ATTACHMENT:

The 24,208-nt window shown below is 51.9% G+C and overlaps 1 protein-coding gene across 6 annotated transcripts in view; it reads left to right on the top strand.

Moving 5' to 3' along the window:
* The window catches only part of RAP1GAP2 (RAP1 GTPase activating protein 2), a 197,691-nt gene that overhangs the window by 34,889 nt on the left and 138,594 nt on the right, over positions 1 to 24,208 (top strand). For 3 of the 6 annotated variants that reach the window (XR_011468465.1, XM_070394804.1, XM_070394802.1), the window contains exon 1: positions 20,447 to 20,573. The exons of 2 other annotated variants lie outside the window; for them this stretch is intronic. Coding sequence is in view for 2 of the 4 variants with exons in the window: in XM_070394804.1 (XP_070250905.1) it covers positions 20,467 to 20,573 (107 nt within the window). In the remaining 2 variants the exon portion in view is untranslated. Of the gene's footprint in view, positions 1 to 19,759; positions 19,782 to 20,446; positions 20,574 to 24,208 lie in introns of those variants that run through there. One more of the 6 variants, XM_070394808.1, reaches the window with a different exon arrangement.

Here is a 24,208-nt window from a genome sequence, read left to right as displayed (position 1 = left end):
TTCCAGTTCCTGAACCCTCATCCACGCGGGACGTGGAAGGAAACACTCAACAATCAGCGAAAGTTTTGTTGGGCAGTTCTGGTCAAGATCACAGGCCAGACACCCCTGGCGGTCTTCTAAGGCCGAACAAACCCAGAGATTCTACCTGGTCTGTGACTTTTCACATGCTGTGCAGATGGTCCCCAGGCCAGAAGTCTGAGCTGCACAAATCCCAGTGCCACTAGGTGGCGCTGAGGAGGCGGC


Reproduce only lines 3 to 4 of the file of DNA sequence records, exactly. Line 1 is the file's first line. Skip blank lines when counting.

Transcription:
* The window catches only part of RAP1GAP2 (RAP1 GTPase activating protein 2), a 197,691-nt gene that overhangs the window by 34,889 nt on the left and 138,594 nt on the right, over positions 1 to 24,208 (top strand). For 3 of the 6 annotated variants that reach the window (XR_011468465.1, XM_070394804.1, XM_070394802.1), the window contains exon 1: positions 20,447 to 20,573. The exons of 2 other annotated variants lie outside the window; for them this stretch is intronic. Coding sequence is in view for 2 of the 4 variants with exons in the window: in XM_070394804.1 (XP_070250905.1) it covers positions 20,467 to 20,573 (107 nt within the window). In the remaining 2 variants the exon portion in view is untranslated. Of the gene's footprint in view, positions 1 to 19,759; positions 19,782 to 20,446; positions 20,574 to 24,208 lie in introns of those variants that run through there. One more of the 6 variants, XM_070394808.1, reaches the window with a different exon arrangement.

Here is a 24,208-nt window from a genome sequence, read left to right as displayed (position 1 = left end):